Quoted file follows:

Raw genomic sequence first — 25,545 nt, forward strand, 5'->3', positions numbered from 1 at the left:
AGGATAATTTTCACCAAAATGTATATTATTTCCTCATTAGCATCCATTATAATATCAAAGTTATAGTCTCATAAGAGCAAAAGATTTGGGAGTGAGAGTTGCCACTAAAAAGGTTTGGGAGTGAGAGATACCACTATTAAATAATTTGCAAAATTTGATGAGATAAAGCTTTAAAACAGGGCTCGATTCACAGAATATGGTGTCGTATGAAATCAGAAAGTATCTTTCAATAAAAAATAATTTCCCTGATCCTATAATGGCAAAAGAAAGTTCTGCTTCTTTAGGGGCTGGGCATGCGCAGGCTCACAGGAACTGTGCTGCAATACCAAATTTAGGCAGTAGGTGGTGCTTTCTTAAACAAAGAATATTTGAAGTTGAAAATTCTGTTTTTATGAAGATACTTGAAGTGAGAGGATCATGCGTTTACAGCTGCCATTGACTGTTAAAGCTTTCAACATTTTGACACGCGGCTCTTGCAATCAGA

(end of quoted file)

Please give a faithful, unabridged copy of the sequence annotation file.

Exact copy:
Raw genomic sequence first — 25,545 nt, forward strand, 5'->3', positions numbered from 1 at the left:
AGGATAATTTTCACCAAAATGTATATTATTTCCTCATTAGCATCCATTATAATATCAAAGTTATAGTCTCATAAGAGCAAAAGATTTGGGAGTGAGAGTTGCCACTAAAAAGGTTTGGGAGTGAGAGATACCACTATTAAATAATTTGCAAAATTTGATGAGATAAAGCTTTAAAACAGGGCTCGATTCACAGAATATGGTGTCGTATGAAATCAGAAAGTATCTTTCAATAAAAAATAATTTCCCTGATCCTATAATGGCAAAAGAAAGTTCTGCTTCTTTAGGGGCTGGGCATGCGCAGGCTCACAGGAACTGTGCTGCAATACCAAATTTAGGCAGTAGGTGGTGCTTTCTTAAACAAAGAATATTTGAAGTTGAAAATTCTGTTTTTATGAAGATACTTGAAGTGAGAGGATCATGCGTTTACAGCTGCCATTGACTGTTAAAGCTTTCAACATTTTGACACGCGGCTCTTGCAATCAGA